Hitting the road with Hertz's NeverLost GPS

Now in its fifth generation, the Hertz NeverLost system has evolved to include features such as a touch-screen interface and Internet-connectivity. We were tossed the keys to a Hertz rental vehicle and given the task of seeing if the system meets our expectations for a modern GPS device.

The fifth generation of Hertz's NeverLost system has been substantially upgraded, but still sports an old-school aesthetic.
The fifth generation of Hertz's NeverLost system has been substantially upgraded, but still sports an old-school aesthetic. Antuan Goodwin/CNET

Hertz vehicle rental has offered its NeverLost GPS rental service since the late 1990s. The first few generations were a bit clunky; now in its fifth generation, the NeverLost system has evolved into a much more usable device with features such as a touch-screen interface and Internet-connectivity. But as the NeverLost system has been evolving, so has the world of standalone portable navigation devices. We were tossed the keys to a Hertz rental vehicle equipped with NeverLost and given the task of seeing if the system meets our expectations for a modern GPS device.

The NeverLost Gen 5 system consists of a touch-screen navigation device that is mounted to the rental vehicle's dashboard. The unit features a 4-inch color touch screen with a resolution of 320 by 240 pixels. Just below the screen is a bank of rubber buttons for power, view, back, enter, info, and volume, along with a small directional pad. The inclusion of the directional pad and the enter button seem a bit redundant considering the screen's touch sensitivity, but we can accept that some users may prefer physical controls. Between the smallish screen size, thick rubber buttons, and chunky design (about 1.5 inches thick), the NeverLost's aesthetic feels like a holdover from an era past, more DynaTAC than Droid. Everything about the NeverLost screams, "I'm a useful tool, not a sexy gadget."

The NeverLost system didn't really make a good first impression with its chunky design, but over a few days use, it won us over with its utility and functionality.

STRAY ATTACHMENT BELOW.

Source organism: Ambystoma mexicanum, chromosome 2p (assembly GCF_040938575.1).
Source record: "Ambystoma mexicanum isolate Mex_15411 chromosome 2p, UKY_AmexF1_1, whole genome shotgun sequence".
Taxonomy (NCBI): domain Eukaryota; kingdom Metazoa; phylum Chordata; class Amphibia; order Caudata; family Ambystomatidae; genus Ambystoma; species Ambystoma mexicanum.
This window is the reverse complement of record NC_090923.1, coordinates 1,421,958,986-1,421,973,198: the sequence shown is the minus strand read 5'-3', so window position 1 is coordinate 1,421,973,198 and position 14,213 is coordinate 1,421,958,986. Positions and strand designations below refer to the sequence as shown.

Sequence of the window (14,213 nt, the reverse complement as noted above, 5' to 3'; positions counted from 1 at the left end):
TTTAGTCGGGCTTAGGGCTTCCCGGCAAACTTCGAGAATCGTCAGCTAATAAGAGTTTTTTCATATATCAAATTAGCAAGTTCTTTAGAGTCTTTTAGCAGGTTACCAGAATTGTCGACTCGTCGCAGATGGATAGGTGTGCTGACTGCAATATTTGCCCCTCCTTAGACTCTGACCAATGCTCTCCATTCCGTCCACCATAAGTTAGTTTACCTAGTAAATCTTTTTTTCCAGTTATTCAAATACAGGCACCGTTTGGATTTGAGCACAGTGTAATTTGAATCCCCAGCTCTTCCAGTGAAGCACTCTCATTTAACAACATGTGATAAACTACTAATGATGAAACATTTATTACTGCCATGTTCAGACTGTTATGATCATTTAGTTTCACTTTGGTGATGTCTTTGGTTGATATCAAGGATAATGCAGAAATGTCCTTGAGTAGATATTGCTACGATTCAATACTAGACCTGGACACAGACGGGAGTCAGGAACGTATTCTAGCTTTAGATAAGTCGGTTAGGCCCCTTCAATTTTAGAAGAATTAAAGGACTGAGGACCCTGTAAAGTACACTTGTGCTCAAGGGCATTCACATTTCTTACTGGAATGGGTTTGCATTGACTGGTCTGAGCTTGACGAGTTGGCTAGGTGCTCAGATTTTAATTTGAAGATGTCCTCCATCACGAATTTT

The interface is rather basic, but also fairly clear and easy to understand without much of a learning curve. Upon booting the NeverLost, users are immediately taken to the main menu where they are given a handful of options, most of which relate to the selection of a destination, including address/intersection, previous destinations, Yellow Pages points of interest (POI), and a dedicated Hertz vehicle return locations. Buttons for Airline Information and Local Weather prompt the NeverLost to connect to the Internet via an integrated wireless data connection to access up-to-the-minute information about upcoming flights and forecasts, which is useful information for travelers to have at their fingertips. Users can also use Hertz's NeverLost Web site to plan trips online and save points of interest for later retrieval. This data can be saved to a portable USB storage device and uploaded to the NeverLost unit via its USB port, or sent wirelessly to the device using a download code and the unit's data connection using a feature called OTP Destinations in the device's menu. While on the road, users can call Hertz's customer service for help locating a destination--for example a particular restaurant--and have the operator push the location to the device in a manner similar to GM's OnStar service.

Users can upload destinations to the NeverLost using this USB connection or the unit's wireless data connection.
Users can upload destinations to the NeverLost using this USB connection or the unit's wireless data connection. Antuan Goodwin/CNET